This magic square has operations written in it, to make it into a maze. Start wherever you like, go through every cell and go out a total of 15!
Using the statements, can you work out how many of each type of rabbit there are in these pens?
There are 4 jugs which hold 9 litres, 7 litres, 4 litres and 2 litres. Find a way to pour 9 litres of drink from one jug to another until you are left with exactly 3 litres in three of the jugs.
This problem is based on the story of the Pied Piper of Hamelin. Investigate the different numbers of people and rats there could have been if you know how many legs there are altogether!
Can you put the numbers 1 to 8 into the circles so that the four calculations are correct?
Can you put the numbers from 1 to 15 on the circles so that no consecutive numbers lie anywhere along a continuous straight line?
Can you put plus signs in so this is true? 1 2 3 4 5 6 7 8 9 = 99 How many ways can you do it?
A cinema has 100 seats. Show how it is possible to sell exactly 100 tickets and take exactly £100 if the prices are £10 for adults, 50p for pensioners and 10p for children.
Can you find which shapes you need to put into the grid to make the totals at the end of each row and the bottom of each column?
Can you use the information to find out which cards I have used?
There are 78 prisoners in a square cell block of twelve cells. The clever prison warder arranged them so there were 25 along each wall of the prison block. How did he do it?
Place the numbers 1 to 10 in the circles so that each number is the difference between the two numbers just below it.
This task, written for the National Young Mathematicians' Award 2016, invites you to explore the different combinations of scores that you might get on these dart boards.
You have two egg timers. One takes 4 minutes exactly to empty and the other takes 7 minutes. What times in whole minutes can you measure and how?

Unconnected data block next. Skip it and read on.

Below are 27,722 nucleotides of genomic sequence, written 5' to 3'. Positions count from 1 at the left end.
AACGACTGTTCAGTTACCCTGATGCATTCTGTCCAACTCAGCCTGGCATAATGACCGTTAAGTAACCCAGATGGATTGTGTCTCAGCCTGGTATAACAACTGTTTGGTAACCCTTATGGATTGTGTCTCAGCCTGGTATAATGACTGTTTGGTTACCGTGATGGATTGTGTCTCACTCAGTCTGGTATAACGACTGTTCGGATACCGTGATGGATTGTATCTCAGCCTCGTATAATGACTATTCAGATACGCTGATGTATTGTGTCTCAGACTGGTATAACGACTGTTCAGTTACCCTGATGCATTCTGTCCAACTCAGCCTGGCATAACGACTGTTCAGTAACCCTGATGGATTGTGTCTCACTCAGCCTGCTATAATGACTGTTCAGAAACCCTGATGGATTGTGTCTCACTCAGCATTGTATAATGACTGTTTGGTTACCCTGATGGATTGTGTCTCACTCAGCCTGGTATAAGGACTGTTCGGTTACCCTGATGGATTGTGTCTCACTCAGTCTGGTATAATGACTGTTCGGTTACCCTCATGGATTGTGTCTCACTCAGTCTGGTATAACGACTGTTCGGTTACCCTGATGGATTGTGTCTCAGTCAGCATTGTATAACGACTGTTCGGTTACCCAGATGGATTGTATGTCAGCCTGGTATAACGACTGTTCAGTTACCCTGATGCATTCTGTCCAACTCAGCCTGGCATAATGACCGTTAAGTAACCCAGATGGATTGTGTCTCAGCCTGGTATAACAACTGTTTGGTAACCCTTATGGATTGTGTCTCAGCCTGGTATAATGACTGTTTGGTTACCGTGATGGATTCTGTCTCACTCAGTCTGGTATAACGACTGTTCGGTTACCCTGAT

This task, written for the National Young Mathematicians' Award 2016, involves open-topped boxes made with interlocking cubes. Explore the number of units of paint that are needed to cover the boxes. . . .
There are 44 people coming to a dinner party. There are 15 square tables that seat 4 people. Find a way to seat the 44 people using all 15 tables, with no empty places.
Place this "worm" on the 100 square and find the total of the four squares it covers. Keeping its head in the same place, what other totals can you make?
These activities lend themselves to systematic working in the sense that it helps to have an ordered approach.
A dog is looking for a good place to bury his bone. Can you work out where he started and ended in each case? What possible routes could he have taken?
Zumf makes spectacles for the residents of the planet Zargon, who have either 3 eyes or 4 eyes. How many lenses will Zumf need to make all the different orders for 9 families?
Ten cards are put into five envelopes so that there are two cards in each envelope. The sum of the numbers inside it is written on each envelope. What numbers could be inside the envelopes?
Arrange eight of the numbers between 1 and 9 in the Polo Square below so that each side adds to the same total.
This problem is based on a code using two different prime numbers less than 10. You'll need to multiply them together and shift the alphabet forwards by the result. Can you decipher the code?